By Peter Duru, Makurdi
THE real impact of the frequent attacks on Benue State communities over the years has begun to emerge, with the awful and disheartening sights that now greet anyone visiting the state. Formerly vibrant men, women and children, they have since been reduced to pathetic human wrecks following the relentless onslaughts by armed herders who take delight in attacking, maiming and forcing their hapless victims out of their homes and communities.
That is the unfortunate lot of these fellows who now go about as incomplete humans as their limbs and other vital parts of the body had since been violently chopped off by their assailants.
The lost their legs, hands and eyes to their assailants while fighting to retain their farmlands and places of abode.
Arewa Voice learnt that apart from claiming hundreds of lives, the attacks unleashed by armed herdsmen have also forced no fewer than two million persons to flee their communities for fear of losing their lives.While many successfully escaped in one piece and are currently taking refuge in several official and unofficial make-shift camps spread across the state, others were not so lucky.
Many who escaped being killed, however, suffered severe injuries and are currently living with disabilities inflicted on them by the invaders, especially in the notorious attack of 2018 New Year’s eve.
As a result of these attacks, Benue is projected to be home to over 300 amputees following the vicious attacks on the farming populace which has invariably added to the burden the state is shouldering, thereby contributing in no small measure to the worsening humanitarian crisis in the state.
A victim of the attacks, Vincent Tsavsar, who is an amputee, recalled how he lost his left limb and became incapacitated without the wherewithal to cater for his family. Tsavsar, 49, told AV in an interview: “I am from Tomatar Tyokuna. I lost my leg when Fulani mercenaries attacked my village in 2018 and killed several persons. They shot me on my lap while we were trying to escape from them.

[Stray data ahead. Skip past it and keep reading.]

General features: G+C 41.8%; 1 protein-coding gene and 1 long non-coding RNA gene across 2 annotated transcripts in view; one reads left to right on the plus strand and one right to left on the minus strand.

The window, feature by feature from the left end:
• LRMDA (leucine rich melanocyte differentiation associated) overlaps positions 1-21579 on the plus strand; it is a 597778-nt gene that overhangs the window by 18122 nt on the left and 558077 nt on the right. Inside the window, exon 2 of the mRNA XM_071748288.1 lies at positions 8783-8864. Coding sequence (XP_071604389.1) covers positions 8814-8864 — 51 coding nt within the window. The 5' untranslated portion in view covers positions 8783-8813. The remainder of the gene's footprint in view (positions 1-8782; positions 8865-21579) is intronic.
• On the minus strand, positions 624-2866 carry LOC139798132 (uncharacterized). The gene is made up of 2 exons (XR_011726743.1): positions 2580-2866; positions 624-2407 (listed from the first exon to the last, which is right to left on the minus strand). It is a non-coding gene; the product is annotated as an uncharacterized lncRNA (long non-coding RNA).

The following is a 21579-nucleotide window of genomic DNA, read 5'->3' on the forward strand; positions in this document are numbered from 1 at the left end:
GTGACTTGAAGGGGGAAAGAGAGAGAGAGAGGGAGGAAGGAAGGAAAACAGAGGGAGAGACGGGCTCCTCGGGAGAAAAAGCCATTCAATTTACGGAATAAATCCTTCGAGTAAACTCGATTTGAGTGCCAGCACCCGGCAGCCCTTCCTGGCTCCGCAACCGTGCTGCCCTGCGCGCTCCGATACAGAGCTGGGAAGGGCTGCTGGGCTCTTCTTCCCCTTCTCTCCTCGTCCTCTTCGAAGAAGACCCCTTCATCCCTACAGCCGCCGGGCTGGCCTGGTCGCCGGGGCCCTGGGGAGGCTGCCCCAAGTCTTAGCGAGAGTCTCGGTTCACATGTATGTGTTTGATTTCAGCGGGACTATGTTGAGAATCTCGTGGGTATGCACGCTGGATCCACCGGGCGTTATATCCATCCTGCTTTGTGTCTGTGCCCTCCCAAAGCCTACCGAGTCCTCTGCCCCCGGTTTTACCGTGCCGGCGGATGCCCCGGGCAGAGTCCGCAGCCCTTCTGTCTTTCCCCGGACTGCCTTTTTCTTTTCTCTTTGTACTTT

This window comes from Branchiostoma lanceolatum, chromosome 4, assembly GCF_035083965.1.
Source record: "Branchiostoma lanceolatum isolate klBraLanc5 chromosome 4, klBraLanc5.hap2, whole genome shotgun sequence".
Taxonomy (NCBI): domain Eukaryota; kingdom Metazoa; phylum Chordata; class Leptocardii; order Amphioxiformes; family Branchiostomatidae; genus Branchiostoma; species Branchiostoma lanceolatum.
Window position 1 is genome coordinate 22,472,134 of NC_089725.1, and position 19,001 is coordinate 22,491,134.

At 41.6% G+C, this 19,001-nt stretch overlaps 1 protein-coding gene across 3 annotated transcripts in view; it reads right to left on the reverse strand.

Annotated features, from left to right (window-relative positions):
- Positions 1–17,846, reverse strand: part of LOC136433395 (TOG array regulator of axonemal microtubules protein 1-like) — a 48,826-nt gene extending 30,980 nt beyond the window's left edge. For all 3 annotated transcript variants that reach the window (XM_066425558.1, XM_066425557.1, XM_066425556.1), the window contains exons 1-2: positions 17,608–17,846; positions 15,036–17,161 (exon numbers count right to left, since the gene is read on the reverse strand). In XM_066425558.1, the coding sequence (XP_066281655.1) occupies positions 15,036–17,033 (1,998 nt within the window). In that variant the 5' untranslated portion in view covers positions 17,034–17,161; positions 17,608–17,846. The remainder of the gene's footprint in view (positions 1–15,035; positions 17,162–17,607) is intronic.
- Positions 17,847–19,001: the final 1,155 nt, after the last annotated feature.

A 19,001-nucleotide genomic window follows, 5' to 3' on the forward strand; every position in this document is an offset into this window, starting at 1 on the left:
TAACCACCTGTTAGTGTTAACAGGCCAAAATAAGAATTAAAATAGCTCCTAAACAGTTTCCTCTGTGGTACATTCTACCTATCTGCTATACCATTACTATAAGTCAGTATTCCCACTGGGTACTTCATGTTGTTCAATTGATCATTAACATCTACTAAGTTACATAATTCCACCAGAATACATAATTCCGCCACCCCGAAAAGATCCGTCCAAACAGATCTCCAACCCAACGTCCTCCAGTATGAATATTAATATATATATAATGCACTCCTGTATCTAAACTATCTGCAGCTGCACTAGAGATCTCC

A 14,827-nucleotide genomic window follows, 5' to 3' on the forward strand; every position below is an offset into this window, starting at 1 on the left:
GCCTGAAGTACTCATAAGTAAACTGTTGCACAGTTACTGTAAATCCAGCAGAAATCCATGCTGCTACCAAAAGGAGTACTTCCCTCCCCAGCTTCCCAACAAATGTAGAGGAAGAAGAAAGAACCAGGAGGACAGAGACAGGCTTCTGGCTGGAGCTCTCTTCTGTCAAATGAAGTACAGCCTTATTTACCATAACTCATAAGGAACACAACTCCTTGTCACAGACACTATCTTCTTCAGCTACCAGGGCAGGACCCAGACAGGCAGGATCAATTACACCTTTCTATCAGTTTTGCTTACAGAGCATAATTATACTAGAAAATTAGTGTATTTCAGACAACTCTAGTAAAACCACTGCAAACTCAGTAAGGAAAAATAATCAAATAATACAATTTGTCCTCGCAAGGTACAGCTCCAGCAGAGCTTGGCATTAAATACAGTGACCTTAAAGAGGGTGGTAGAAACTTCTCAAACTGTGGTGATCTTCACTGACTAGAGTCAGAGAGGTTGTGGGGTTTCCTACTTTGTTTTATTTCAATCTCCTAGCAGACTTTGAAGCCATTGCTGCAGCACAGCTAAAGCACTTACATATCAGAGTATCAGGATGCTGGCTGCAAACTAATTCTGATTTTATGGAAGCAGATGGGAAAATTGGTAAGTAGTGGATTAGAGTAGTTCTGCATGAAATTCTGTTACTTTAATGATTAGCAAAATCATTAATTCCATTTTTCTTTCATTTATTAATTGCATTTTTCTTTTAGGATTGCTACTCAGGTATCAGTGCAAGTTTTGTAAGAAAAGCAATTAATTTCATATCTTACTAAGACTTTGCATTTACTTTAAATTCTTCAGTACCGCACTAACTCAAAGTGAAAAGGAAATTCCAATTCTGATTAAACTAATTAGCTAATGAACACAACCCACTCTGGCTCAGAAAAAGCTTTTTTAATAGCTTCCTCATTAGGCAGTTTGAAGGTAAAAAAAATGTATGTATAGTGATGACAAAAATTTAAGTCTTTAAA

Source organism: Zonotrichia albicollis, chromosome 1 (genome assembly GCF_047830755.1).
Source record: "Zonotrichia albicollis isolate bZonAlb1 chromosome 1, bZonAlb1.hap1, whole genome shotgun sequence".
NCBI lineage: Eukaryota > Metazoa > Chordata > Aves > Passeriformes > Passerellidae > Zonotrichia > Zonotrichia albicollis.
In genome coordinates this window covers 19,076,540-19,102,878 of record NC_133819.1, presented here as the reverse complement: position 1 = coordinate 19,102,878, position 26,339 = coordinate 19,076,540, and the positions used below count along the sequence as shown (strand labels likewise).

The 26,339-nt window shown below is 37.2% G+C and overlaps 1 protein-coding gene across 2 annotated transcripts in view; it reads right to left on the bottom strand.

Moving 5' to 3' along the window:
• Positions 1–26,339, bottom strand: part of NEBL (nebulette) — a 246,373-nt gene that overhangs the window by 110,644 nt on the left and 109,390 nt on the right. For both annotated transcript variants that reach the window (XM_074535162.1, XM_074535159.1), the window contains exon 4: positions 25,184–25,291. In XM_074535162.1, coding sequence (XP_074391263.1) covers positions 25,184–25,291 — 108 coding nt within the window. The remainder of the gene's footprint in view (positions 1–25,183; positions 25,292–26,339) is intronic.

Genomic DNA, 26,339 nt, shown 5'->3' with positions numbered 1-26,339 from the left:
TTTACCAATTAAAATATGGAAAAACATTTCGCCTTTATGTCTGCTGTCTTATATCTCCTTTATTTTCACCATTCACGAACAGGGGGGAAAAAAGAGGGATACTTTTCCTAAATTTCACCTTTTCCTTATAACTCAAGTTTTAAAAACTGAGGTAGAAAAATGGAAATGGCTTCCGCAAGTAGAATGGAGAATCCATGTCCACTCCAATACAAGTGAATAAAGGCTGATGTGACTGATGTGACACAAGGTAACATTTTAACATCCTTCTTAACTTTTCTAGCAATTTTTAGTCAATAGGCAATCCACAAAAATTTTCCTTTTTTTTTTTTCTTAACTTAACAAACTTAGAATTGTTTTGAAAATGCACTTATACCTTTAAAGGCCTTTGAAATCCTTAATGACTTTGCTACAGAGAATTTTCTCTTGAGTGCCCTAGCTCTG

I was lucky to have survived because I was mistaken for dead. But I was rushed to the hospital in Gbajimba and later brought to the Benue State University Teaching Hospital, BSUTH, in Makurdi where my life was saved. Though I survived the attack, my condition has made it impossible for me to farm to feed my family like I used to do. I now live on what we get from government and public-spirited individuals in addition to the little support from my children’s menial job to feed since we can no longer go to the farm since the herdsmen have taken over our communities.
“Life has not been easy for me since I lost my leg. But for the intervention of a non-governmental organisation which gave some of us with similar condition limbs, life would have been so difficult for us. But there are still many of us in several communities who lost legs and arms in the attacks who need help to be able to work again.”
Mrs. Matilda Gbaishima, whose NGO, Lion of Judah Women Global Initiative, LOJWGINIT, provides artificial limbs for victims of herdsmen attacks in the state, described the situation in which many victims of attacks have been exposed to, as a huge burden.
Mrs. Gbaishima, whose organisation has already given out 21 free limbs to amputees residing in IDPs camps, said that 75 of the amputees were initially identified in some of the camps but she was only able to convey 21 of them to get measured and collect the limbs. Some of them lost two arms, some lost two legs and some lost one arm or limb.
“But from feelers we are getting, we would have a figure of not less than 300 amputees from the herdsmen attacks in the state because right now some of their relatives are coming to register them in my office and some of them are coming on their own to access the registration for the next phase of our intervention.”